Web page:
Twitter has become a hotbed of political activity lately. I bet that when it was founded, they didn't think that it would literally be the battleground for the left and the right to air their thoughts and displeasures with one another. It is also the perfect platform for reactionary behavior. Something happens, a tweet gets sent, and then a storm begins to brew. Soon, many more tweets rain in, and then before you know it, an all out war breaks out.
How did you spend the Fourth of July? Grilling? Watching fireworks? If you're a Trump supporter, you might have spent the day raging out at NPR for tweeting the entire Declaration of Independence, which is the basis for the holiday. Most people don't know it by heart, so when it's broken up into a bazillion tweets seen out of context, you can understand why some people might not immediately recognize it:
But some people didn't catch on by the time they got to these famous lines:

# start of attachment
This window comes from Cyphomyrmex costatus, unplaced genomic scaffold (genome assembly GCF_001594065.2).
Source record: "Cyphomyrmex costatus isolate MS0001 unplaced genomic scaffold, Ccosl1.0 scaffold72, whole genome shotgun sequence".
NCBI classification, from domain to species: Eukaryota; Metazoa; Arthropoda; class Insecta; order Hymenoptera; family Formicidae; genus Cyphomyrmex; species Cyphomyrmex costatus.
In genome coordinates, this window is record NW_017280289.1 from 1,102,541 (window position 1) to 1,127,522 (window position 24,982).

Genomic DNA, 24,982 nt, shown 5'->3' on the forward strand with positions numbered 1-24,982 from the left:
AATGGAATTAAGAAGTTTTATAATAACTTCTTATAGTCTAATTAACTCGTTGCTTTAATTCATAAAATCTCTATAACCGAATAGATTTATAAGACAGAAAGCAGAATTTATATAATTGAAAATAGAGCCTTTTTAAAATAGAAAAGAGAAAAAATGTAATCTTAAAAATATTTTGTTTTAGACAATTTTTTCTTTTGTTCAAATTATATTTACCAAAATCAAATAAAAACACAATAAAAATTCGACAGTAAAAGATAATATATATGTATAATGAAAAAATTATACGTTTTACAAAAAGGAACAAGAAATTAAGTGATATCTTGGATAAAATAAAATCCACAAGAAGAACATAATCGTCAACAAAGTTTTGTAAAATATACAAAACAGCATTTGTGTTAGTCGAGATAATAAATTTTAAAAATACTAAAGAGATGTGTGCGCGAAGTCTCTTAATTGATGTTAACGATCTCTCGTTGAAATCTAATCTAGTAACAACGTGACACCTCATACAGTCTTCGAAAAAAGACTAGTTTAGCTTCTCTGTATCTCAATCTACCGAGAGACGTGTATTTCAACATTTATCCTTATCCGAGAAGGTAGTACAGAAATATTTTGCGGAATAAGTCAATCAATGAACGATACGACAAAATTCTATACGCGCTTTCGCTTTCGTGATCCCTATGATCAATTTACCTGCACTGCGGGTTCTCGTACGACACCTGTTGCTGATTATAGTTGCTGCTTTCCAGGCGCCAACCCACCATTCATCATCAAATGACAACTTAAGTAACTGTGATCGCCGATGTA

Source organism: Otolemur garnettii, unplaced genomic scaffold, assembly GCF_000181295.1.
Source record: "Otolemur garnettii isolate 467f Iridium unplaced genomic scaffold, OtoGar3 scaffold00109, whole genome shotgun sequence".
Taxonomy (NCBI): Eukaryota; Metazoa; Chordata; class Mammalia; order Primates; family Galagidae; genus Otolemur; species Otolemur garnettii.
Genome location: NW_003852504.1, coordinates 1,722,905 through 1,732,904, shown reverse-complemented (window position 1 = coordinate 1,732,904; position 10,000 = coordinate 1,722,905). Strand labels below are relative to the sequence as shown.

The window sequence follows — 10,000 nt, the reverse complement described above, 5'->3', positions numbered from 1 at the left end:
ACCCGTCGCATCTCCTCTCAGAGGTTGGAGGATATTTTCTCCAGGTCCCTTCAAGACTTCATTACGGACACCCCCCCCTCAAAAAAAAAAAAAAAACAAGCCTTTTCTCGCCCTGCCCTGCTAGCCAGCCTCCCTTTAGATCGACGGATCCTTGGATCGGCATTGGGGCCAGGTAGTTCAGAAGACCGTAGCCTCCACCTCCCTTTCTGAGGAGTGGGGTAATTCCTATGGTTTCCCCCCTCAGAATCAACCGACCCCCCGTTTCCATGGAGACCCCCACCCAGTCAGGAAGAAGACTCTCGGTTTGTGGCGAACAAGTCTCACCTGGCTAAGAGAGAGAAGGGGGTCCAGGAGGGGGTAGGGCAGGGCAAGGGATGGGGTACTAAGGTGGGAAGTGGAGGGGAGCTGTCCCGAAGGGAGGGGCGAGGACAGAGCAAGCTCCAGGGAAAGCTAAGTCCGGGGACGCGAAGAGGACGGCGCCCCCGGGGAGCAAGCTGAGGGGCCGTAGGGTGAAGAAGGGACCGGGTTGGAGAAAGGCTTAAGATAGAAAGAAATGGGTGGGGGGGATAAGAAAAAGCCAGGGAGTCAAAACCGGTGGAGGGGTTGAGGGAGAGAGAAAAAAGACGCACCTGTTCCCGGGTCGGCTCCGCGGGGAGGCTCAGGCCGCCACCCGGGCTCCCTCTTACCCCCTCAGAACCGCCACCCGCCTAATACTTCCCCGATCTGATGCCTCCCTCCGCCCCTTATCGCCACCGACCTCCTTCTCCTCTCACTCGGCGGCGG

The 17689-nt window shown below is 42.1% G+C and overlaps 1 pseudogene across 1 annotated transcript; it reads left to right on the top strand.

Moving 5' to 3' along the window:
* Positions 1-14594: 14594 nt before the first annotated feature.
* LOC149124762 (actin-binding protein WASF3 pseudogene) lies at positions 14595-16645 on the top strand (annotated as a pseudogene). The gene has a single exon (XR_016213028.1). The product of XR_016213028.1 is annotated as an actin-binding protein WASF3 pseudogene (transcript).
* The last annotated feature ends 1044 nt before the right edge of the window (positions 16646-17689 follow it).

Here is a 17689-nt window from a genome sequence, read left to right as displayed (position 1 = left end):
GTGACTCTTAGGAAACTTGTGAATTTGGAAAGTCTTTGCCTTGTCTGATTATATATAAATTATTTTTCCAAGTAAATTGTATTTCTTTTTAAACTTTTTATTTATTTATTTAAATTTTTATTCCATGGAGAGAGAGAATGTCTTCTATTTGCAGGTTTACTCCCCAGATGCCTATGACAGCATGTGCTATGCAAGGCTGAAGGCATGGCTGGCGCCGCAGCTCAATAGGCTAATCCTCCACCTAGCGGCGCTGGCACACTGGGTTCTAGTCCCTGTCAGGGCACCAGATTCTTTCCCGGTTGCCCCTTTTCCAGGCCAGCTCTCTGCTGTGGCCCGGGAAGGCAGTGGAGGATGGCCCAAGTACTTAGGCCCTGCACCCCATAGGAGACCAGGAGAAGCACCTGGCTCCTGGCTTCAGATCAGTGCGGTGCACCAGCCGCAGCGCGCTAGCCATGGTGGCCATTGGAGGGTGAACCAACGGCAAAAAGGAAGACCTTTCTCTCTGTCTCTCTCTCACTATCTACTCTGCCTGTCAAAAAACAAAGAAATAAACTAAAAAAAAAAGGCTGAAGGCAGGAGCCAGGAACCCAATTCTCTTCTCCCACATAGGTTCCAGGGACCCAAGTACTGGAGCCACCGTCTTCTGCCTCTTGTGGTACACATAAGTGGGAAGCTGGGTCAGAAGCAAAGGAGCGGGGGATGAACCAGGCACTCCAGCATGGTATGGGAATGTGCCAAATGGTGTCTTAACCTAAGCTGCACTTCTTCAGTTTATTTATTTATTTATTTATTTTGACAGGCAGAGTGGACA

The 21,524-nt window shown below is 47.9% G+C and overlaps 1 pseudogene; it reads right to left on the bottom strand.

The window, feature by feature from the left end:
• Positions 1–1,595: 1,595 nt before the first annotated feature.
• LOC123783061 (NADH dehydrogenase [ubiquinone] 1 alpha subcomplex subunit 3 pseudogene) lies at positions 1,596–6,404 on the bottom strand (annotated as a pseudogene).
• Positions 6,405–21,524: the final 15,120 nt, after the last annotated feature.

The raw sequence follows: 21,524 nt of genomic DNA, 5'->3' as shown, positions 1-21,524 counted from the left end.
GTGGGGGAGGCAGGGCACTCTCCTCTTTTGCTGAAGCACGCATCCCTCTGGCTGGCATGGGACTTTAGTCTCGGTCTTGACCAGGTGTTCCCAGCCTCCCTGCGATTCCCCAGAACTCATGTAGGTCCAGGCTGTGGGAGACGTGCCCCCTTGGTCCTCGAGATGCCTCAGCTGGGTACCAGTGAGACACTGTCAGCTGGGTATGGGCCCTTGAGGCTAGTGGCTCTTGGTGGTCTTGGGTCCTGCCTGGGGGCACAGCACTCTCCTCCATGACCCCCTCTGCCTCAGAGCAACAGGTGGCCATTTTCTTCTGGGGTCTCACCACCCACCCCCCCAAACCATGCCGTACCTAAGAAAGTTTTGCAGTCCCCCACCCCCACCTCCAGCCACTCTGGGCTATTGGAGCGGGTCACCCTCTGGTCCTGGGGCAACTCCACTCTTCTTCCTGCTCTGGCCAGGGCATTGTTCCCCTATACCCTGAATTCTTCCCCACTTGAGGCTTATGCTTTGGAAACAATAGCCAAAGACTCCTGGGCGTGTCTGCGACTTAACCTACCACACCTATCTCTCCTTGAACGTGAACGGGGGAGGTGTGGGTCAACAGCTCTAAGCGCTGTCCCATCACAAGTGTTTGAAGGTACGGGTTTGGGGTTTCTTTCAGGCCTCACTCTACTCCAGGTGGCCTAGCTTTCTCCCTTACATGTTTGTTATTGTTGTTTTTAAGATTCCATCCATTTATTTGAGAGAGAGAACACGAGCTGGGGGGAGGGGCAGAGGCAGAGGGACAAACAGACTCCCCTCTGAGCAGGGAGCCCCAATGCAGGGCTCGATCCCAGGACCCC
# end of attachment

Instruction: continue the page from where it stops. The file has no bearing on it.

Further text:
The responses to NPR's tweets are a mix of people celebrating this show of patriotism, people criticizing the founding fathers for saying "all men are created equal" while owning slaves, people demanding a rewrite that reads "all men and women," and finally, a very special group of people who were absolutely sure that NPR was calling for a modern day revolution and criticizing their precious president.
The Huffington Post reports that a lot of these people have since deleted their tweets, or entire Twitter accounts, but lots of people gleefully screenshot their reactions to share for eternity:
At least one guy backtracked by saying he'd gone through a painful learning experience:
Hey, I respect that. Getting completely owned on Twitter is not easy to come through.
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No, Mr. Rogers wasn't a sniper in the military. Come on, people.